- CFPB Sues Corinthian Colleges for Alleged Predatory Lending
- 7 Percent of US Workers Have Garnished Wages
- Best and Worst US States for Credit
- Most US Families Aren’t Mired in Credit Card Debt
- More US Seniors Are Struggling With Student Loan Debt
- How to Get the Best Deal on a Car Loan
- Are You Being Victimized by a Student Debt Relief Scam?
- Home Depot’s Massive Data Breach May Leave 60 Million Vulnerable
The following post comes from partner site LowCards.com.
Some banks are backing down on planned monthly debit card fees after angry protests from customers and condemnations from both Congress and President Obama. Some consumers had even declared this Saturday, Nov. 5, as “Bank Transfer Day.”
But SunTrust Banks announced on Monday that it will end its $5 per month debit card fee it had instituted in June on its Everyday Checking customers. The bank said it will refund the money to customers.
A few days earlier, Wells Fargo had scrapped plans to charge $3 per month to customers who used their debit card. The bank had planned testing this fee beginning Nov. 15 on customers in Georgia, Nevada, New Mexico, Oregon, and Washington.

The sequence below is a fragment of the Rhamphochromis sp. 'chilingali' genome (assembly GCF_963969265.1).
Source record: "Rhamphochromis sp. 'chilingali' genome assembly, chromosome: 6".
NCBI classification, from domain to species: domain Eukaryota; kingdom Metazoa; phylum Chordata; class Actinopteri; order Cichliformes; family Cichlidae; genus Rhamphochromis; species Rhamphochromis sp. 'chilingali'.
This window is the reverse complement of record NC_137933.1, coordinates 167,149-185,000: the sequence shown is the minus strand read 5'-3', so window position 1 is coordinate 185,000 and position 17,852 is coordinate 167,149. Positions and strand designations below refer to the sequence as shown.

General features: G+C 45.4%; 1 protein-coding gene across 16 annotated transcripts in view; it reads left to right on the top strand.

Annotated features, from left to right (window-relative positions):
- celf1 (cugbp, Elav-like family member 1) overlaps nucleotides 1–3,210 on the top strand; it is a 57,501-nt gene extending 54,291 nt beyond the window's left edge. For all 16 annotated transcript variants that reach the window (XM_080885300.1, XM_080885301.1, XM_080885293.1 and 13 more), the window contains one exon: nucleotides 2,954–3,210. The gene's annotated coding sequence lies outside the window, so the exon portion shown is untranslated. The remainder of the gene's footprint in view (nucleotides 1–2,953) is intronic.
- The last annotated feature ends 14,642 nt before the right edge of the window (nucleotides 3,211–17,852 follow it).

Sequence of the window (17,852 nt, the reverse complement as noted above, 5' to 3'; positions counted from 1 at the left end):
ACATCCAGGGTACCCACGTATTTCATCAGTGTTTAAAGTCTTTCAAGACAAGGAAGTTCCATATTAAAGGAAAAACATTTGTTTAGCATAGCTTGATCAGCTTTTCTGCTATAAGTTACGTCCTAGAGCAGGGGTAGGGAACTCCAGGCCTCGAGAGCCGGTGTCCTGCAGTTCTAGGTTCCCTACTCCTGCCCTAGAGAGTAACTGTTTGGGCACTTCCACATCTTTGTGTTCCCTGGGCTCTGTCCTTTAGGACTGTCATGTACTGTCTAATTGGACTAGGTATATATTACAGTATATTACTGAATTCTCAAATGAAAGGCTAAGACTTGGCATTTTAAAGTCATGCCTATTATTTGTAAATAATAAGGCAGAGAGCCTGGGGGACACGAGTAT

At the same time, JP Morgan Chase said it is ending its test of a $3 monthly debit card fee in Wisconsin, and it’s not going to impose it on consumers.
Bank of America is working on plans to give customers some ways to avoid the $5 debit card fee it will impose beginning in 2012. The fee may be waived for customers that use Bank of America credit cards, maintain higher checking account balances, or make designated direct deposits. Customers who don’t qualify could still get stuck with the fee.
Regions Financial Corp. continues to charge $4 per month to some of their debit card customers.
“This is great news for consumers, but this is not the end of new fees,” says Bill Hardekopf, CEO of LowCards.com. “Banks are still losing billions of dollars in revenue from the interchange fee regulations. They will find more subtle ways to make up for this lost revenue, increases that may fly under the radar. Banks may increase existing fees or raise the introductory interest rates on credit cards. They will find some way to increase their revenue, and it’s always the consumer that will end up paying for these increases.”